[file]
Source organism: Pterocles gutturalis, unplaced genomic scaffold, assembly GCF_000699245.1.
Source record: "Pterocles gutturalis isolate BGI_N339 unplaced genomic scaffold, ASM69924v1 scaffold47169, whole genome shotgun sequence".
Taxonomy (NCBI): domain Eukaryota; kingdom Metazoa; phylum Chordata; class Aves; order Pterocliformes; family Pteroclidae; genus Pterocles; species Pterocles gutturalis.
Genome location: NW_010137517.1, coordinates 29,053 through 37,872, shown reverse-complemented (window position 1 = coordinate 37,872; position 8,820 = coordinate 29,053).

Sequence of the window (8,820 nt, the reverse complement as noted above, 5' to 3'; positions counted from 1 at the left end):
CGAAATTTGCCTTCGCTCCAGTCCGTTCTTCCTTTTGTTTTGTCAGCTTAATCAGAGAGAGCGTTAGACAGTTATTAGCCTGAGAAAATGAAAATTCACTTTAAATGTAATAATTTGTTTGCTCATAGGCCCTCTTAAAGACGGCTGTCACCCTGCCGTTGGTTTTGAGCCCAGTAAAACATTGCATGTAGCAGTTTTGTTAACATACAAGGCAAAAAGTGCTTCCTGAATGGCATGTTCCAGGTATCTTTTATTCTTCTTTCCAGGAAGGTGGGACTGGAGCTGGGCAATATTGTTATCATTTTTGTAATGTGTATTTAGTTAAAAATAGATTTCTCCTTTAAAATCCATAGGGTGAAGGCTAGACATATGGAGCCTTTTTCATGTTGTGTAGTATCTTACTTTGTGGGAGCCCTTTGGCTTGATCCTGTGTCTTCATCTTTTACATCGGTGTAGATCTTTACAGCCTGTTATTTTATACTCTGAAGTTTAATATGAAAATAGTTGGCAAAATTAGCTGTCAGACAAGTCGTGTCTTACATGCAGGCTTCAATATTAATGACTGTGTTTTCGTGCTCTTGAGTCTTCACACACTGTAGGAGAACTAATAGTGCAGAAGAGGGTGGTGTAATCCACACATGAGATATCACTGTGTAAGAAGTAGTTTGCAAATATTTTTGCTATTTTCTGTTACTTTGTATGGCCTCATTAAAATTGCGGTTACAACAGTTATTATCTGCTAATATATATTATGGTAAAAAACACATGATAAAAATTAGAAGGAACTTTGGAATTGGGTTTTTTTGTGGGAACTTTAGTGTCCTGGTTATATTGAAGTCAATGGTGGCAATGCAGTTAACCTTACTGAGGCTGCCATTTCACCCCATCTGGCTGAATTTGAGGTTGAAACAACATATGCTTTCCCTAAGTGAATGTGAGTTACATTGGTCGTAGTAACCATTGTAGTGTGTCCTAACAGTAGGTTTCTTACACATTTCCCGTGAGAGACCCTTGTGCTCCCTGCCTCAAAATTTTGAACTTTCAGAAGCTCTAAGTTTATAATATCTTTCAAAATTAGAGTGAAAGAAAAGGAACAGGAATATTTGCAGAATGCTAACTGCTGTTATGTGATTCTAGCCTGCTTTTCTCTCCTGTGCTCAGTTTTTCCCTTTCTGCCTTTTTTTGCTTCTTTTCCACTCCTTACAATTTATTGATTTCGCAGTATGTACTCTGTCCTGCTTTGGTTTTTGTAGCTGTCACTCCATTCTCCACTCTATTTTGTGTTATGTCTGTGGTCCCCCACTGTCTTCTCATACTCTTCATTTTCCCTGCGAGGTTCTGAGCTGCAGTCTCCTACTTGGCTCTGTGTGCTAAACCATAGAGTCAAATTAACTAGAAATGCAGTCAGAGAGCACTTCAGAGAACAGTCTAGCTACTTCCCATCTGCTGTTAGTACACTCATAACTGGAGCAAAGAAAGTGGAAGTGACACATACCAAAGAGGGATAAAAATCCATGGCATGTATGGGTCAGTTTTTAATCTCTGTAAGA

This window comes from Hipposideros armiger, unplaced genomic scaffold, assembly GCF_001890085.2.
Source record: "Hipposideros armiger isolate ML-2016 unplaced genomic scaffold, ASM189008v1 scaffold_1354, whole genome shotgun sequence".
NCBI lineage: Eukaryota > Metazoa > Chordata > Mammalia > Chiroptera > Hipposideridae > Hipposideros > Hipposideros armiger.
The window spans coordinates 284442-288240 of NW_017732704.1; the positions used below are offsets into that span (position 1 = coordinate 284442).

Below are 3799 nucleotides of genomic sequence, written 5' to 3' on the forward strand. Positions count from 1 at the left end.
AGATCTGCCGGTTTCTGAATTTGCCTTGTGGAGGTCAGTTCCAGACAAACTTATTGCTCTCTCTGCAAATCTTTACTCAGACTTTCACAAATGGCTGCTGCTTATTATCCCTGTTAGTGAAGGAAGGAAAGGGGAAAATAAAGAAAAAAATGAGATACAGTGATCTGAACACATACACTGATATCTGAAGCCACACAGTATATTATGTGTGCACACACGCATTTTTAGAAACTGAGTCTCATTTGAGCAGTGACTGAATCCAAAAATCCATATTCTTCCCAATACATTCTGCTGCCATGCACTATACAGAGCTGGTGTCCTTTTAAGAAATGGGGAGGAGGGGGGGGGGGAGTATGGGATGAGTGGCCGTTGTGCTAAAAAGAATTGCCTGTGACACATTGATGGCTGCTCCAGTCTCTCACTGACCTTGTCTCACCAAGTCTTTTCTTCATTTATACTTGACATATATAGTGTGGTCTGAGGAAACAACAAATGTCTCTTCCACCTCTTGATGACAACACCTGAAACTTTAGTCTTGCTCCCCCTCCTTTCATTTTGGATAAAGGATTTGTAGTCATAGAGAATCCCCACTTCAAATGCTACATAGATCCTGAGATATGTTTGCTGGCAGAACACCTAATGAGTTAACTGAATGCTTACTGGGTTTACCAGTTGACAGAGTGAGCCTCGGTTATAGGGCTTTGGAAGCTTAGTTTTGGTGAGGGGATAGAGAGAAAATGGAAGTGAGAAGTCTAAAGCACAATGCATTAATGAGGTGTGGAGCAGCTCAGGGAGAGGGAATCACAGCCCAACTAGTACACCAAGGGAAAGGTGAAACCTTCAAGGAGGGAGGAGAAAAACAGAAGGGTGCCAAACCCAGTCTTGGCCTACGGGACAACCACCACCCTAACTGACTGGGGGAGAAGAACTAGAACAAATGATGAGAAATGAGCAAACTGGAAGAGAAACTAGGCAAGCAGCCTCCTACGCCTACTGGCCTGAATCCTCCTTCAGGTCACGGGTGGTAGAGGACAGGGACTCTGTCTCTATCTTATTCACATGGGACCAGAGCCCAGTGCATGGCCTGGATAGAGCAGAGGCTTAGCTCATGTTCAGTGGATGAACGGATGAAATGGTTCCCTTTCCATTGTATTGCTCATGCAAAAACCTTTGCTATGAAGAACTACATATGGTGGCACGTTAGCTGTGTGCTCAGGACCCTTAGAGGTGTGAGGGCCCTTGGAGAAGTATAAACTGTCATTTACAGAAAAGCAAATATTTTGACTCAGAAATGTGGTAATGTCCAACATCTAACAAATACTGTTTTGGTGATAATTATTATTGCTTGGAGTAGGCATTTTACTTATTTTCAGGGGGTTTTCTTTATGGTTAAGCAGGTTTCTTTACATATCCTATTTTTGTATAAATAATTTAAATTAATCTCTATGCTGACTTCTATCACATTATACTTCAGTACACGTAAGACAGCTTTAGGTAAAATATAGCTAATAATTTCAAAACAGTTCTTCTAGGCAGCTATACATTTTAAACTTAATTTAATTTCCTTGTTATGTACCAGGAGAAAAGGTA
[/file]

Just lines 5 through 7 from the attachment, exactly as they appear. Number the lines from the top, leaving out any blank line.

Sequence of the window (8,820 nt, the reverse complement as noted above, 5' to 3'; positions counted from 1 at the left end):
CGAAATTTGCCTTCGCTCCAGTCCGTTCTTCCTTTTGTTTTGTCAGCTTAATCAGAGAGAGCGTTAGACAGTTATTAGCCTGAGAAAATGAAAATTCACTTTAAATGTAATAATTTGTTTGCTCATAGGCCCTCTTAAAGACGGCTGTCACCCTGCCGTTGGTTTTGAGCCCAGTAAAACATTGCATGTAGCAGTTTTGTTAACATACAAGGCAAAAAGTGCTTCCTGAATGGCATGTTCCAGGTATCTTTTATTCTTCTTTCCAGGAAGGTGGGACTGGAGCTGGGCAATATTGTTATCATTTTTGTAATGTGTATTTAGTTAAAAATAGATTTCTCCTTTAAAATCCATAGGGTGAAGGCTAGACATATGGAGCCTTTTTCATGTTGTGTAGTATCTTACTTTGTGGGAGCCCTTTGGCTTGATCCTGTGTCTTCATCTTTTACATCGGTGTAGATCTTTACAGCCTGTTATTTTATACTCTGAAGTTTAATATGAAAATAGTTGGCAAAATTAGCTGTCAGACAAGTCGTGTCTTACATGCAGGCTTCAATATTAATGACTGTGTTTTCGTGCTCTTGAGTCTTCACACACTGTAGGAGAACTAATAGTGCAGAAGAGGGTGGTGTAATCCACACATGAGATATCACTGTGTAAGAAGTAGTTTGCAAATATTTTTGCTATTTTCTGTTACTTTGTATGGCCTCATTAAAATTGCGGTTACAACAGTTATTATCTGCTAATATATATTATGGTAAAAAACACATGATAAAAATTAGAAGGAACTTTGGAATTGGGTTTTTTTGTGGGAACTTTAGTGTCCTGGTTATATTGAAGTCAATGGTGGCAATGCAGTTAACCTTACTGAGGCTGCCATTTCACCCCATCTGGCTGAATTTGAGGTTGAAACAACATATGCTTTCCCTAAGTGAATGTGAGTTACATTGGTCGTAGTAACCATTGTAGTGTGTCCTAACAGTAGGTTTCTTACACATTTCCCGTGAGAGACCCTTGTGCTCCCTGCCTCAAAATTTTGAACTTTCAGAAGCTCTAAGTTTATAATATCTTTCAAAATTAGAGTGAAAGAAAAGGAACAGGAATATTTGCAGAATGCTAACTGCTGTTATGTGATTCTAGCCTGCTTTTCTCTCCTGTGCTCAGTTTTTCCCTTTCTGCCTTTTTTTGCTTCTTTTCCACTCCTTACAATTTATTGATTTCGCAGTATGTACTCTGTCCTGCTTTGGTTTTTGTAGCTGTCACTCCATTCTCCACTCTATTTTGTGTTATGTCTGTGGTCCCCCACTGTCTTCTCATACTCTTCATTTTCCCTGCGAGGTTCTGAGCTGCAGTCTCCTACTTGGCTCTGTGTGCTAAACCATAGAGTCAAATTAACTAGAAATGCAGTCAGAGAGCACTTCAGAGAACAGTCTAGCTACTTCCCATCTGCTGTTAGTACACTCATAACTGGAGCAAAGAAAGTGGAAGTGACACATACCAAAGAGGGATAAAAATCCATGGCATGTATGGGTCAGTTTTTAATCTCTGTAAGA

This window comes from Hipposideros armiger, unplaced genomic scaffold, assembly GCF_001890085.2.